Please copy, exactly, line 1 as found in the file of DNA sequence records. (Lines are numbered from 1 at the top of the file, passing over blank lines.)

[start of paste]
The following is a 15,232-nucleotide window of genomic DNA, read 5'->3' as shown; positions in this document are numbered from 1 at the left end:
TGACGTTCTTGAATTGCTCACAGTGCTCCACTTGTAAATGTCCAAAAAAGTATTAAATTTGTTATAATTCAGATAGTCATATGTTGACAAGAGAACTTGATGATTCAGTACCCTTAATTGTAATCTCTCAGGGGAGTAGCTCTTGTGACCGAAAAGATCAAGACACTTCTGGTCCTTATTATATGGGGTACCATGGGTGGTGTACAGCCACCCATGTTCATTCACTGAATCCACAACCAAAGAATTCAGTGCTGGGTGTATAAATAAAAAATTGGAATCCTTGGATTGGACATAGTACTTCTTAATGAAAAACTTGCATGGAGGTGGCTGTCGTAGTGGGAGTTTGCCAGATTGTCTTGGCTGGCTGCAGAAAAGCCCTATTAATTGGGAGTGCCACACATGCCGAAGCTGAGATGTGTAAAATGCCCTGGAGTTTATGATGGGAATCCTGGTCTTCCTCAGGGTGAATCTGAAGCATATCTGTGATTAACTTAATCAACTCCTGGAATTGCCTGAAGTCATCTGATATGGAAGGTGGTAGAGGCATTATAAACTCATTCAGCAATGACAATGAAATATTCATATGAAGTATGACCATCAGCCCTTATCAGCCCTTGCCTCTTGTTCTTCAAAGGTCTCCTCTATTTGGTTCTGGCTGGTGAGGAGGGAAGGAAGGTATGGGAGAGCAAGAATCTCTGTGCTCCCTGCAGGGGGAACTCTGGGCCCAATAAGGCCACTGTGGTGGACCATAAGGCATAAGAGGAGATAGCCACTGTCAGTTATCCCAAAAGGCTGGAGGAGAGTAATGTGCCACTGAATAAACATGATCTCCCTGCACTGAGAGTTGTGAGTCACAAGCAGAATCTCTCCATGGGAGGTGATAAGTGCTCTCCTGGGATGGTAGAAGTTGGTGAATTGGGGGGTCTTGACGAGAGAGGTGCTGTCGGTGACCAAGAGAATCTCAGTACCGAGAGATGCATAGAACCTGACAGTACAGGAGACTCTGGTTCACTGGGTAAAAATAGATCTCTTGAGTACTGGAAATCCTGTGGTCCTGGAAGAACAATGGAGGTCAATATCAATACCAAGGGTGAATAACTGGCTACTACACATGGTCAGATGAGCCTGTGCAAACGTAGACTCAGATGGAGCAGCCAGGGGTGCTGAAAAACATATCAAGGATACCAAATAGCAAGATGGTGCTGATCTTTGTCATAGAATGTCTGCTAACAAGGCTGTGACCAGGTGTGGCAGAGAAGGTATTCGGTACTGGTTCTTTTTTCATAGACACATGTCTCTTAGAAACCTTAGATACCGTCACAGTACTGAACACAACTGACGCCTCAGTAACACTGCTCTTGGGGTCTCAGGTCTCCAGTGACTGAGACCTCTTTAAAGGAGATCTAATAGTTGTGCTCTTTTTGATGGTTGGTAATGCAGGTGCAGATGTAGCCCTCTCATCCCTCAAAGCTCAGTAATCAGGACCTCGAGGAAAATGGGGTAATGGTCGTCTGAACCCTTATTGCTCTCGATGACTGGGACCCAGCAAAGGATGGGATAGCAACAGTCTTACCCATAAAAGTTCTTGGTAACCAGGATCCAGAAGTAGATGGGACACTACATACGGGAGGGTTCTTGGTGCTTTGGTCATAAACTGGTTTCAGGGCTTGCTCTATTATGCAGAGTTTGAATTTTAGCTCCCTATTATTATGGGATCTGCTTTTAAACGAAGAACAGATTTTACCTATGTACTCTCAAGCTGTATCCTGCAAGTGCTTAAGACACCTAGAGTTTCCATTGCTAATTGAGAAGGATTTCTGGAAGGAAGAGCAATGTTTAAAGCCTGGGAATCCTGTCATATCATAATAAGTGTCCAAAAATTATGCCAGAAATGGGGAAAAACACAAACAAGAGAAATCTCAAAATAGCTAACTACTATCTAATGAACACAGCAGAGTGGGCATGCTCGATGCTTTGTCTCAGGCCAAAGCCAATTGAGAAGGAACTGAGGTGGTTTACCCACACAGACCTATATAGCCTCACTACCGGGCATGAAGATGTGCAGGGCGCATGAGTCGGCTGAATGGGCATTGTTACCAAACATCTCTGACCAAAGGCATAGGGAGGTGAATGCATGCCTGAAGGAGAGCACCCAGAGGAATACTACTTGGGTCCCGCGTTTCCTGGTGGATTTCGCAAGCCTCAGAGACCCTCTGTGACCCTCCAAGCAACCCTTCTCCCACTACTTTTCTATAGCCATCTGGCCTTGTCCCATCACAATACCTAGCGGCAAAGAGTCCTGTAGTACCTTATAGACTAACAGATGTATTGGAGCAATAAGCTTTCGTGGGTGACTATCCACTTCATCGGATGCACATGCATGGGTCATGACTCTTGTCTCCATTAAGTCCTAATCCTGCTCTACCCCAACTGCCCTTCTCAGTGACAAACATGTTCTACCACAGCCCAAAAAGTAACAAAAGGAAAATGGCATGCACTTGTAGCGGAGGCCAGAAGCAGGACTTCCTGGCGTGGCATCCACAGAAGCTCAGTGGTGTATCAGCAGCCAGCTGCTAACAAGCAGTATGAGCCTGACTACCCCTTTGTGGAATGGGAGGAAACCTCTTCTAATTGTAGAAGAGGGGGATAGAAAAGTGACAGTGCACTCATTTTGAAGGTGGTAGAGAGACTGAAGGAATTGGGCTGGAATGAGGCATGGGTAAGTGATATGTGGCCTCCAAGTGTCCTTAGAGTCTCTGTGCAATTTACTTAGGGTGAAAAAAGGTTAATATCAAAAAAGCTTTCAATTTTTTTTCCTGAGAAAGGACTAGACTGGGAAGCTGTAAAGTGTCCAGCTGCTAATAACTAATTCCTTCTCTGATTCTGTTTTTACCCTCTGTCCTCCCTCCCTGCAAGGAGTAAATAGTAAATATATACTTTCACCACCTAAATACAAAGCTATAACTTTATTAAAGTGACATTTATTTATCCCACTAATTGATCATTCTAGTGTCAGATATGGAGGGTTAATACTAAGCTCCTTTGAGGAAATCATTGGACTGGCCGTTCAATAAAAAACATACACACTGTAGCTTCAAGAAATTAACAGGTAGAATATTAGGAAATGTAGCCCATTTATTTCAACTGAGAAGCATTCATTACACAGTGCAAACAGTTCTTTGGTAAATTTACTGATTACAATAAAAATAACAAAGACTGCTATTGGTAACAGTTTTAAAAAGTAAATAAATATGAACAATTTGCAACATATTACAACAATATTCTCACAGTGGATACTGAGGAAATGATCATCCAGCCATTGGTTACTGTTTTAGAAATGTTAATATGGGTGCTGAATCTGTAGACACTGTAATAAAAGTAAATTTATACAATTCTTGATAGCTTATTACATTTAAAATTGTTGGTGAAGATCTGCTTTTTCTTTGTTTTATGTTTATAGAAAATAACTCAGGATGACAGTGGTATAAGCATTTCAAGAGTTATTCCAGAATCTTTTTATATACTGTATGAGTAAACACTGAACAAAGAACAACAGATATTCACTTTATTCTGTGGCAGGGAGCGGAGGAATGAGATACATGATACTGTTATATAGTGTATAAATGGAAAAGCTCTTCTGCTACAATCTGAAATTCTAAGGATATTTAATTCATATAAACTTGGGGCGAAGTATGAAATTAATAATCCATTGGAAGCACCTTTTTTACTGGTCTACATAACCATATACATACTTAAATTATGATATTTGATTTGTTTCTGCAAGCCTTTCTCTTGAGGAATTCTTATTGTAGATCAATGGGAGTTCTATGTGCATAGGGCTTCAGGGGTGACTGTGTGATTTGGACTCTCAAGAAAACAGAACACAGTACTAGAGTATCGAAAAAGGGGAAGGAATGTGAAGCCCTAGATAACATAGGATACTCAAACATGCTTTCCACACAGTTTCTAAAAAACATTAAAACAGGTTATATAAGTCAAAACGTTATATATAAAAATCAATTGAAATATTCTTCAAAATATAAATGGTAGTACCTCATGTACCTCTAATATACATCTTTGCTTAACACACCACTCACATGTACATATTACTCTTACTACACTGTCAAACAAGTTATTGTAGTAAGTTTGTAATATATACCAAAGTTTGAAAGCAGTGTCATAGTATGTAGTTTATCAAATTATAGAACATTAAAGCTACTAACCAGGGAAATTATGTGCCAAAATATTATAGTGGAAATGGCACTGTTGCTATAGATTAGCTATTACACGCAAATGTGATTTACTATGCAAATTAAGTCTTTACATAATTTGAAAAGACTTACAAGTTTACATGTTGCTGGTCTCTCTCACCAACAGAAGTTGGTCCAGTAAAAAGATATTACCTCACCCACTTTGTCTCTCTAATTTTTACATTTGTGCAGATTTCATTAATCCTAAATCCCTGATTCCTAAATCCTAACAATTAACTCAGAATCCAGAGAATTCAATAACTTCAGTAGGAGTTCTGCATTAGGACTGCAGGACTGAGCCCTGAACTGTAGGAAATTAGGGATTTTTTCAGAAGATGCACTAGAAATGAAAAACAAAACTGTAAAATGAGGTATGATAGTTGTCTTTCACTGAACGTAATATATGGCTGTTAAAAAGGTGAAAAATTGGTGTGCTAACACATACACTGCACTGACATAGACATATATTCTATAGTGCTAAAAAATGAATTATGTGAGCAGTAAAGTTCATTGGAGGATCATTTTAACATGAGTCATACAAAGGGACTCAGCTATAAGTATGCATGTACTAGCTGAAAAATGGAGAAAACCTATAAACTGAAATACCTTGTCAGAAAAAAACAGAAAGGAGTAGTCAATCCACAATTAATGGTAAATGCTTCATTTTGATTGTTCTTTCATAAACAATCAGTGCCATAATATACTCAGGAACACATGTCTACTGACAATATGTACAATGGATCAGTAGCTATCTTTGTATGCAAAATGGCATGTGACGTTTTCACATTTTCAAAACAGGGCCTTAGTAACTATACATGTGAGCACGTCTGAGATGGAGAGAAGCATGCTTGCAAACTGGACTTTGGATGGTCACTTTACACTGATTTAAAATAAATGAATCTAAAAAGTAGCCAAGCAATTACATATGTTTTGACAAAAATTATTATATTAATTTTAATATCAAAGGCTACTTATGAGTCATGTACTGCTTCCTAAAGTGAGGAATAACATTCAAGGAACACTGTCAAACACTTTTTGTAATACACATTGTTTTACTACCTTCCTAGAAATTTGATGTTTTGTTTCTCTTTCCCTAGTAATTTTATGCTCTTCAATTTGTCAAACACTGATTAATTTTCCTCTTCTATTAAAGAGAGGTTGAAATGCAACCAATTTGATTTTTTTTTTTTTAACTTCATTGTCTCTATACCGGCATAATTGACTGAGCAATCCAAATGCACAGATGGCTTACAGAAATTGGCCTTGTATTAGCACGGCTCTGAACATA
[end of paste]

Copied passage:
The following is a 15,232-nucleotide window of genomic DNA, read 5'->3' as shown; positions in this document are numbered from 1 at the left end: